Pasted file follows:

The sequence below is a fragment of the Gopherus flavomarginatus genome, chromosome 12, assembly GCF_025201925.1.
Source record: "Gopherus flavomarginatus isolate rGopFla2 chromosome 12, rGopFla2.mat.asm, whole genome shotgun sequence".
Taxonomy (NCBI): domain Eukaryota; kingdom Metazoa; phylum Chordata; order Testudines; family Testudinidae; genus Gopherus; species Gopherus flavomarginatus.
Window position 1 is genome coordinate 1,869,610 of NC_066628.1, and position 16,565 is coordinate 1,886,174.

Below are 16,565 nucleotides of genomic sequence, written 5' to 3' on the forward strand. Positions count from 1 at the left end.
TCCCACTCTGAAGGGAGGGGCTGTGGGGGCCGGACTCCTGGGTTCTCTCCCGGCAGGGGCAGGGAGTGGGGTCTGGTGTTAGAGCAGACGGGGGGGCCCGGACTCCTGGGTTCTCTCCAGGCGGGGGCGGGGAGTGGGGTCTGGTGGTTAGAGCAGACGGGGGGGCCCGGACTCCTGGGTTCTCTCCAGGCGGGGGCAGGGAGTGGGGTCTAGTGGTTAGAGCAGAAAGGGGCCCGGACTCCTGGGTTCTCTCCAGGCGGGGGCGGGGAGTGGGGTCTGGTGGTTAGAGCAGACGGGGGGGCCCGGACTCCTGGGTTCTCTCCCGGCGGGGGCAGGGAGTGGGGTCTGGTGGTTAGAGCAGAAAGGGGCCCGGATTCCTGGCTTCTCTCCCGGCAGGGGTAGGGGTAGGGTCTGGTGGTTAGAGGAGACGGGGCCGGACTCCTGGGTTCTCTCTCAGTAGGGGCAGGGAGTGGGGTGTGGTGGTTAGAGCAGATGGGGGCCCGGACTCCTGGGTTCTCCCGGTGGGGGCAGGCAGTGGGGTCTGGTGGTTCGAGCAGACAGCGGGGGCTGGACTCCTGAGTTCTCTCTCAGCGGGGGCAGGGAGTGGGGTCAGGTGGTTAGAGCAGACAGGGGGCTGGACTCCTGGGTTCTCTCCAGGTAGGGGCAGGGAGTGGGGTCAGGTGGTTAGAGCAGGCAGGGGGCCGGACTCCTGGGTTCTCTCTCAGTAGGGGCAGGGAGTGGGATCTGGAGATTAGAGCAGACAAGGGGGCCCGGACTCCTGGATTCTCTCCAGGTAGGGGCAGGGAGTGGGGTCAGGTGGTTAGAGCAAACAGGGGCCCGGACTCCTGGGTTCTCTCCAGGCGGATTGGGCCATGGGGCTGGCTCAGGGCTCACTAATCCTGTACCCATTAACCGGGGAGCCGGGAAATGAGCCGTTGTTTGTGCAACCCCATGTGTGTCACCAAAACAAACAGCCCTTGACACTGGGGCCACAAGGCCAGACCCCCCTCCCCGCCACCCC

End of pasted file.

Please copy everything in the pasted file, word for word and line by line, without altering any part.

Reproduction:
The sequence below is a fragment of the Gopherus flavomarginatus genome, chromosome 12, assembly GCF_025201925.1.
Source record: "Gopherus flavomarginatus isolate rGopFla2 chromosome 12, rGopFla2.mat.asm, whole genome shotgun sequence".
Taxonomy (NCBI): domain Eukaryota; kingdom Metazoa; phylum Chordata; order Testudines; family Testudinidae; genus Gopherus; species Gopherus flavomarginatus.
Window position 1 is genome coordinate 1,869,610 of NC_066628.1, and position 16,565 is coordinate 1,886,174.

Below are 16,565 nucleotides of genomic sequence, written 5' to 3' on the forward strand. Positions count from 1 at the left end.
TCCCACTCTGAAGGGAGGGGCTGTGGGGGCCGGACTCCTGGGTTCTCTCCCGGCAGGGGCAGGGAGTGGGGTCTGGTGTTAGAGCAGACGGGGGGGCCCGGACTCCTGGGTTCTCTCCAGGCGGGGGCGGGGAGTGGGGTCTGGTGGTTAGAGCAGACGGGGGGGCCCGGACTCCTGGGTTCTCTCCAGGCGGGGGCAGGGAGTGGGGTCTAGTGGTTAGAGCAGAAAGGGGCCCGGACTCCTGGGTTCTCTCCAGGCGGGGGCGGGGAGTGGGGTCTGGTGGTTAGAGCAGACGGGGGGGCCCGGACTCCTGGGTTCTCTCCCGGCGGGGGCAGGGAGTGGGGTCTGGTGGTTAGAGCAGAAAGGGGCCCGGATTCCTGGCTTCTCTCCCGGCAGGGGTAGGGGTAGGGTCTGGTGGTTAGAGGAGACGGGGCCGGACTCCTGGGTTCTCTCTCAGTAGGGGCAGGGAGTGGGGTGTGGTGGTTAGAGCAGATGGGGGCCCGGACTCCTGGGTTCTCCCGGTGGGGGCAGGCAGTGGGGTCTGGTGGTTCGAGCAGACAGCGGGGGCTGGACTCCTGAGTTCTCTCTCAGCGGGGGCAGGGAGTGGGGTCAGGTGGTTAGAGCAGACAGGGGGCTGGACTCCTGGGTTCTCTCCAGGTAGGGGCAGGGAGTGGGGTCAGGTGGTTAGAGCAGGCAGGGGGCCGGACTCCTGGGTTCTCTCTCAGTAGGGGCAGGGAGTGGGATCTGGAGATTAGAGCAGACAAGGGGGCCCGGACTCCTGGATTCTCTCCAGGTAGGGGCAGGGAGTGGGGTCAGGTGGTTAGAGCAAACAGGGGCCCGGACTCCTGGGTTCTCTCCAGGCGGATTGGGCCATGGGGCTGGCTCAGGGCTCACTAATCCTGTACCCATTAACCGGGGAGCCGGGAAATGAGCCGTTGTTTGTGCAACCCCATGTGTGTCACCAAAACAAACAGCCCTTGACACTGGGGCCACAAGGCCAGACCCCCCTCCCCGCCACCCC